Among 4.5 million patients with at least 6 months of follow-up in THIN between February 1996 and November 2008, 5,218 HCV-infected individuals were identified. A total of 40 patients were excluded due to an acute MI recorded prior to the start of follow-up or prior to their HCV diagnosis, 31 were excluded because a date of HCV diagnosis was not available, 214 for active hepatitis B virus infection, and 124 for an age below 18 years. Hence, 4,809 HCV-infected subjects were matched to 71,668 HCV-uninfected patients.
The characteristics of the HCV-infected and -uninfected subjects are shown in . Compared to HCV-uninfected individuals, patients with HCV infection more frequently had diabetes mellitus and chronic kidney disease but less often had hyperlipidemia. HCV-infected patients also more commonly had a lower BMI, were smokers, drank alcohol, used cocaine, and received prescriptions for aspirin and an antihypertensive medication compared to HCV-uninfected patients.
Baseline characteristics of the HCV-infected and -uninfected cohorts.
During a median follow-up of 2.41 years for HCV-infected and 3.22 years for HCV-uninfected patients, 264 subjects had an incident acute MI (16 HCV-infected versus 248 HCV-uninfected; p=0.9). The incidence rate of acute MI was not statistically different between HCV-infected and -uninfected persons (1.02 versus 0.92 events per 1,000 person-years; p=0.67).
Results examining the association between HCV infection and acute MI are summarized in . In unadjusted analysis, HCV infection did not increase the risk of incident MI (HR, 1.12; 95% CI 0.68 to 1.84). After controlling for established cardiovascular risk factors including age, sex, hypertension, diabetes, hyperlipidemia, family history of cardiovascular disease, and smoking as well as chronic kidney disease, BMI, and baseline aspirin use, the only additional confounding variables identified, HCV infection did not increase the risk of acute MI (adjusted HR, 1.10; 95% CI 0.67 to 1.83). Similar results were observed when examining the association between HCV infection and a composite outcome of first acute MI or a revascularization procedure (adjusted HR, 1.16; 95% CI 0.77 to 1.74). Furthermore, stratification of the results based on age category (less than 50, 50–65, and greater than 65 years) and sex did not change the results (data not shown).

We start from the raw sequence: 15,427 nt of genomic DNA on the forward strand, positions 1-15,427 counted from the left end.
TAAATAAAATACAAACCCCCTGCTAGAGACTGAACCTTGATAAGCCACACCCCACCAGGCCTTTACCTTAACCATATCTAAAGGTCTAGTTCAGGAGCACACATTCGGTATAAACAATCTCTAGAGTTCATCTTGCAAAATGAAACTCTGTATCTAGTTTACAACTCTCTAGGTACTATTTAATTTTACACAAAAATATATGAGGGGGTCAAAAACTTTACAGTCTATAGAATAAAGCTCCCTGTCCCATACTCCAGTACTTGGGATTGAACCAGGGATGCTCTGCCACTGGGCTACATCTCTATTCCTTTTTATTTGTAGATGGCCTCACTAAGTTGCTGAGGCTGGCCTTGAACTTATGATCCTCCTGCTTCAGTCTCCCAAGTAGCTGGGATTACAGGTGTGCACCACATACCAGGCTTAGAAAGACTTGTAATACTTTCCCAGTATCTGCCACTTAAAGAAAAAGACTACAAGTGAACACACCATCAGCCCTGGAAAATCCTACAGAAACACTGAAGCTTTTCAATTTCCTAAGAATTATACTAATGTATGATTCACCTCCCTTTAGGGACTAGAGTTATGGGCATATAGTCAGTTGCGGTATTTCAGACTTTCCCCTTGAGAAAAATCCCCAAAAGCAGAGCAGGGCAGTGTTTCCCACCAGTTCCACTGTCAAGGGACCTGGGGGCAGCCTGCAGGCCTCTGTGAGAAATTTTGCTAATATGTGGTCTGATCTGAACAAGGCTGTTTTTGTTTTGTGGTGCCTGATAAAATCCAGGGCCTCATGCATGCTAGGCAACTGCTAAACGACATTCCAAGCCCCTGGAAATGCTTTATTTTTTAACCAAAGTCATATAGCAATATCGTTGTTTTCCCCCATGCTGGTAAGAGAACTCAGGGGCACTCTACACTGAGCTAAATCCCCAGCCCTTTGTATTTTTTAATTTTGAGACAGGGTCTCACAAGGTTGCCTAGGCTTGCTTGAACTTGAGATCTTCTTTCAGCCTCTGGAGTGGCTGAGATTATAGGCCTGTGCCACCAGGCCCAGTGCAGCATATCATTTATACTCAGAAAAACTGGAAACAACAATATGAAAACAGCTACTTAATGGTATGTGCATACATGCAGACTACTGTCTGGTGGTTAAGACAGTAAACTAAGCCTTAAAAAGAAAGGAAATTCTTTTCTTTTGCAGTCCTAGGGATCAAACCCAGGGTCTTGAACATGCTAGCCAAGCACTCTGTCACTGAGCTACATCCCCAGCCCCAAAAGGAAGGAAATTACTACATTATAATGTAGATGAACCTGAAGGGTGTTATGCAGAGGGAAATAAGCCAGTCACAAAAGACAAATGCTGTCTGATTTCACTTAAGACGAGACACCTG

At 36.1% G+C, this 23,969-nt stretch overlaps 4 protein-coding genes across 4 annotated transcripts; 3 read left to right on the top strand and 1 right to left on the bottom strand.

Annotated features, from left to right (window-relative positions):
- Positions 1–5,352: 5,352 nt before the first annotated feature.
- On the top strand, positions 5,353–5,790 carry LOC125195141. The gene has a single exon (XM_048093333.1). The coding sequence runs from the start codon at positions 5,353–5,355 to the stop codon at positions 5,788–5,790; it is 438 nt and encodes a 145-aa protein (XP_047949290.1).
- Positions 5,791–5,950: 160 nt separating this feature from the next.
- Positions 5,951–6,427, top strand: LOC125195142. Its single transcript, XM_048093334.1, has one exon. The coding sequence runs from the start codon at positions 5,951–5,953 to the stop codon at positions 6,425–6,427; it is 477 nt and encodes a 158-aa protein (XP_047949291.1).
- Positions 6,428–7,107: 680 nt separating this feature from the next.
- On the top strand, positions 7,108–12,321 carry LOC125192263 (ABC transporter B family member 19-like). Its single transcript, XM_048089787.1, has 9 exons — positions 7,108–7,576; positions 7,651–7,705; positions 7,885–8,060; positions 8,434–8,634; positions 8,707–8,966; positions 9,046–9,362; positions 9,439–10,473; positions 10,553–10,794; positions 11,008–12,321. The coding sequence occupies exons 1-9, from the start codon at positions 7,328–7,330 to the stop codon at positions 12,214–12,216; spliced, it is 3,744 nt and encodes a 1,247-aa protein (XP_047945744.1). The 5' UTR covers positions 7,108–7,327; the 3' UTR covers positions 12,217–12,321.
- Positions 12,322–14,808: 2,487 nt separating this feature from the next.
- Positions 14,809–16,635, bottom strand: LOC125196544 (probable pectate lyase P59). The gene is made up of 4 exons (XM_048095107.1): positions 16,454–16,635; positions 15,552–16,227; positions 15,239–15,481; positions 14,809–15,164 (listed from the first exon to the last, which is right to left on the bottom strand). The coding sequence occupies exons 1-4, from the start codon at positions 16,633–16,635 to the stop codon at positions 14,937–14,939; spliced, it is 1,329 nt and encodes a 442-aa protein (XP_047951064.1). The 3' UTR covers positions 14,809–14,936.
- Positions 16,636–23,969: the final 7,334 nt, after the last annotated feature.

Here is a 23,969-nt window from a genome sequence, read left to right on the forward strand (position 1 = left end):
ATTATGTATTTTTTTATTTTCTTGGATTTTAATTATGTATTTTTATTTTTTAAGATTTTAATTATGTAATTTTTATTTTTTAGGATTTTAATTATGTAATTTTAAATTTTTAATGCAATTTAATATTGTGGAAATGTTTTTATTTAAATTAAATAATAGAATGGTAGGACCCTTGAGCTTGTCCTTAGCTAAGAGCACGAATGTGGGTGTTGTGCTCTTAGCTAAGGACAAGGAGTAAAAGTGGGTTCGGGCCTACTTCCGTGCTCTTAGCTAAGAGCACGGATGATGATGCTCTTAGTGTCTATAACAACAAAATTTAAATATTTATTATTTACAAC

Unadjusted and adjusted hazard ratios of the risk of first incident myocardial infarction for baseline variables of interest.
Sensitivity analyses including aspirin as a time-varying covariate did not appreciably alter the results (adjusted HR, 1.07; 95% CI 0.64 to 1.78). After exclusion of subjects who received antiviral therapy for HCV infection prior to or during follow-up, the overall results remained unchanged (adjusted HR 1.13; 95% CI 0.68 to 1.87). Sub-analyses examining the risk of acute MI between patients documented as having chronic HCV by their GP compared to uninfected persons showed similar results to the primary analysis (adjusted HR 0.67; 95% CI 0.16 to 2.71). Finally, given that HCV infection may increase acute MI risk through diabetes or decrease this risk through hyperlipidemia and may therefore be in the causal pathway, we re-ran multivariable models without adjusting for diabetes or hyperlipidemia. No appreciable change in the risk of acute MI was observed (adjusted HR 1.10; 95% CI 0.67 to 1.83 and adjusted HR 1.10; 95% CI 0.66 to 1.82 for diabetes and hyperlipidemia, respectively).